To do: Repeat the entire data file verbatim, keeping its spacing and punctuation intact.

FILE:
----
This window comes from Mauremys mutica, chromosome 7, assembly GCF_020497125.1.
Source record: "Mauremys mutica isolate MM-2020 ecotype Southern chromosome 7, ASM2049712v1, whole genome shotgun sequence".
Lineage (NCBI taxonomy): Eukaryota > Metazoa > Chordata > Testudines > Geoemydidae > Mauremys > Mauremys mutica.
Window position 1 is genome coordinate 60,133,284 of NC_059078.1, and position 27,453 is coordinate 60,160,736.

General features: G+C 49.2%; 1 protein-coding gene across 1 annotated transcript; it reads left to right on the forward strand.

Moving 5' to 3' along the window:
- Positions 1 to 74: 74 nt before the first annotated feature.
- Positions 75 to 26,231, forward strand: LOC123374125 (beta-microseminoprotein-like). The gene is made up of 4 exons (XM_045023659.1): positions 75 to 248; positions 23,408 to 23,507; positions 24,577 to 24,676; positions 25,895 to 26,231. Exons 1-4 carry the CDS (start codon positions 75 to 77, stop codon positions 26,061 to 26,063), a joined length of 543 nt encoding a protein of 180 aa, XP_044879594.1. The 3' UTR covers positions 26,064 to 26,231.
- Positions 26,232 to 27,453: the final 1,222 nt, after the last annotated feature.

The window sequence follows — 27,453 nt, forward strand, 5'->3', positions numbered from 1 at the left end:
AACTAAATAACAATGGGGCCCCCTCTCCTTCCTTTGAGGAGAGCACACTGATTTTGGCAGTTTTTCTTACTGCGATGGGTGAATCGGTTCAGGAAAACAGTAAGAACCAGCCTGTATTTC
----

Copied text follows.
This window comes from Mauremys mutica, chromosome 7, assembly GCF_020497125.1.
Source record: "Mauremys mutica isolate MM-2020 ecotype Southern chromosome 7, ASM2049712v1, whole genome shotgun sequence".
Lineage (NCBI taxonomy): Eukaryota > Metazoa > Chordata > Testudines > Geoemydidae > Mauremys > Mauremys mutica.
Window position 1 is genome coordinate 60,133,284 of NC_059078.1, and position 27,453 is coordinate 60,160,736.

General features: G+C 49.2%; 1 protein-coding gene across 1 annotated transcript; it reads left to right on the forward strand.

Moving 5' to 3' along the window:
- Positions 1 to 74: 74 nt before the first annotated feature.
- Positions 75 to 26,231, forward strand: LOC123374125 (beta-microseminoprotein-like). The gene is made up of 4 exons (XM_045023659.1): positions 75 to 248; positions 23,408 to 23,507; positions 24,577 to 24,676; positions 25,895 to 26,231. Exons 1-4 carry the CDS (start codon positions 75 to 77, stop codon positions 26,061 to 26,063), a joined length of 543 nt encoding a protein of 180 aa, XP_044879594.1. The 3' UTR covers positions 26,064 to 26,231.
- Positions 26,232 to 27,453: the final 1,222 nt, after the last annotated feature.

The window sequence follows — 27,453 nt, forward strand, 5'->3', positions numbered from 1 at the left end:
AACTAAATAACAATGGGGCCCCCTCTCCTTCCTTTGAGGAGAGCACACTGATTTTGGCAGTTTTTCTTACTGCGATGGGTGAATCGGTTCAGGAAAACAGTAAGAACCAGCCTGTATTTC